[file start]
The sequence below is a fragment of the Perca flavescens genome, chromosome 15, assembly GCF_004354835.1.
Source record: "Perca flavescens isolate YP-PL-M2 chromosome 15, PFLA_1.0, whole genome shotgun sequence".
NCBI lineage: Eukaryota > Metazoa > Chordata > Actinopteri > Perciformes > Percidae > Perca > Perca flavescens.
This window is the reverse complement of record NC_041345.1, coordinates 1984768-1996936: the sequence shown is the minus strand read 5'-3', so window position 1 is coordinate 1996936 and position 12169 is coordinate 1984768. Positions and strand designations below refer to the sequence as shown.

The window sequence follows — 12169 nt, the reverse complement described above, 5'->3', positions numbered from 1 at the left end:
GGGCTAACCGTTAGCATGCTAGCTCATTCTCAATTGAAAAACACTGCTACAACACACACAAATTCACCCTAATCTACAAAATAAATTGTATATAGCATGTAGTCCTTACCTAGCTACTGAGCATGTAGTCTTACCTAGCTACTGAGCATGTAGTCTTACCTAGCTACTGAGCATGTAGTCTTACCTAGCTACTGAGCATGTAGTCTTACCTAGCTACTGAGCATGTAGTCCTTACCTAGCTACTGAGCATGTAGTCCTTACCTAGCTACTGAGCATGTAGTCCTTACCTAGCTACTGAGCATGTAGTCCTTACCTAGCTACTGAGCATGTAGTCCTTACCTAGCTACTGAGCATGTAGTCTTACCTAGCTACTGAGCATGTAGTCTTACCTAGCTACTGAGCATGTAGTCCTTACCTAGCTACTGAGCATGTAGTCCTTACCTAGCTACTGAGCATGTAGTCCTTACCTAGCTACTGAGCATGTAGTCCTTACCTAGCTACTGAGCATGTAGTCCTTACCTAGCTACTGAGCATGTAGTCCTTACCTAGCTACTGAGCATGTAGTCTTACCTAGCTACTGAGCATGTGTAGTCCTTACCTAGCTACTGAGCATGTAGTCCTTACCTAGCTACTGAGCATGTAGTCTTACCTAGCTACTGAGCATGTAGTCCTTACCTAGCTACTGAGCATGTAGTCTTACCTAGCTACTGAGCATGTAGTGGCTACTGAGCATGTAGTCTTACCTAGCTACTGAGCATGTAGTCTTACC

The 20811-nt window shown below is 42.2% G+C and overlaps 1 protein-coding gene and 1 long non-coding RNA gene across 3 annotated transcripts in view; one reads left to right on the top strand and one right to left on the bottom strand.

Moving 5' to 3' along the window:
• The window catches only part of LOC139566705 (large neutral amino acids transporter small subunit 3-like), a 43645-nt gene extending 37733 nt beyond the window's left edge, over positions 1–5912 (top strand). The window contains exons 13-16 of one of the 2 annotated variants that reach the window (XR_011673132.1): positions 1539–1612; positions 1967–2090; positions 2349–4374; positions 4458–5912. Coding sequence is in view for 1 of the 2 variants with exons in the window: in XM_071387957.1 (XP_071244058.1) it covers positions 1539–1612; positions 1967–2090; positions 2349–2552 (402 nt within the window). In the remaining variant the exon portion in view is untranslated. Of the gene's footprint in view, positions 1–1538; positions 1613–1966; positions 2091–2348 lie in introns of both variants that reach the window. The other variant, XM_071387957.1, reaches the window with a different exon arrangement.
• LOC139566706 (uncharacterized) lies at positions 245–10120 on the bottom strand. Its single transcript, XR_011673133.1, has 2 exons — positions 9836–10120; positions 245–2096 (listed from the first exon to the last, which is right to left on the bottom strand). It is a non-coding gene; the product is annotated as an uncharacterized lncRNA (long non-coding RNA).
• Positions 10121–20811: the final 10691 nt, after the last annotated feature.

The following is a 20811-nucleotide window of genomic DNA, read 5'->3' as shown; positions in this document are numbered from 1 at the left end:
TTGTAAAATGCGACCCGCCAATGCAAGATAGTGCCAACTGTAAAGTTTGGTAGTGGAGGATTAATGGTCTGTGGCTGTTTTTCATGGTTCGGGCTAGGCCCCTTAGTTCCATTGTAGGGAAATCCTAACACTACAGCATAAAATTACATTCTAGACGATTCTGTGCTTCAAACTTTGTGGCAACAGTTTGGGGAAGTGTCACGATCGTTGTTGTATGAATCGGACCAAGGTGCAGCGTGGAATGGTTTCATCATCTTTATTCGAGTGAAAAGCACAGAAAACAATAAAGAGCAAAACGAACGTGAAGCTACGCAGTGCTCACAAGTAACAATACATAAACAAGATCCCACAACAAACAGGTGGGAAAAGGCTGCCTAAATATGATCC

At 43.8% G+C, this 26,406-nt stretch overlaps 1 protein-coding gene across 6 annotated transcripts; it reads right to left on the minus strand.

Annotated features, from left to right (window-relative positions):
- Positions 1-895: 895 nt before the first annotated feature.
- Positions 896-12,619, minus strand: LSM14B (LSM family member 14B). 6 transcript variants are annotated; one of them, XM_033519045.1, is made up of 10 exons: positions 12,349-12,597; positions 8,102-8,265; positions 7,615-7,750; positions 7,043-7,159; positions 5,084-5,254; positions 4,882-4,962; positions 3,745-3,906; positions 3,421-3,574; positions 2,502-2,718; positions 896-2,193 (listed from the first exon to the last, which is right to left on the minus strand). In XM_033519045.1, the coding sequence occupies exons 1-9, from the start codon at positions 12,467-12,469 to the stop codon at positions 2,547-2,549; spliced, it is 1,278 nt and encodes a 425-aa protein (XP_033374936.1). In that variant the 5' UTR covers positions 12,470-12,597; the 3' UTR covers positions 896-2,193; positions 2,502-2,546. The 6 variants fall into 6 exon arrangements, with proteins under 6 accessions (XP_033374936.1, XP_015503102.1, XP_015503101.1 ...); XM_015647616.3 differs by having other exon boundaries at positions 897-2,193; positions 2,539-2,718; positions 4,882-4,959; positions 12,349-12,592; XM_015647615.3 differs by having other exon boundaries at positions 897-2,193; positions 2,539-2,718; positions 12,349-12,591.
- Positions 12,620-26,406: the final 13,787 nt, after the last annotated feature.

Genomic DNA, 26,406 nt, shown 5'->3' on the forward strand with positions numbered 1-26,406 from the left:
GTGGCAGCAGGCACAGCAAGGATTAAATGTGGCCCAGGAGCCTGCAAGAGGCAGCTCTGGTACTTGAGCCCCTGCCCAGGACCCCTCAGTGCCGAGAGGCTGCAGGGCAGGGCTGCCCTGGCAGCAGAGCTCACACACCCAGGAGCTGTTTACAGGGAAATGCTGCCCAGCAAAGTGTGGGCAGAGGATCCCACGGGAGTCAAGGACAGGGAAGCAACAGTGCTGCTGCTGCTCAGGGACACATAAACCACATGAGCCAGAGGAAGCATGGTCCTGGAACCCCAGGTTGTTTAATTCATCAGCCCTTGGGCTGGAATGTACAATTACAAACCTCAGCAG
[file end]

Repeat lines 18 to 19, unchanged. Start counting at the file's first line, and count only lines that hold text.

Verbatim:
- Positions 12,620-26,406: the final 13,787 nt, after the last annotated feature.

Genomic DNA, 26,406 nt, shown 5'->3' on the forward strand with positions numbered 1-26,406 from the left: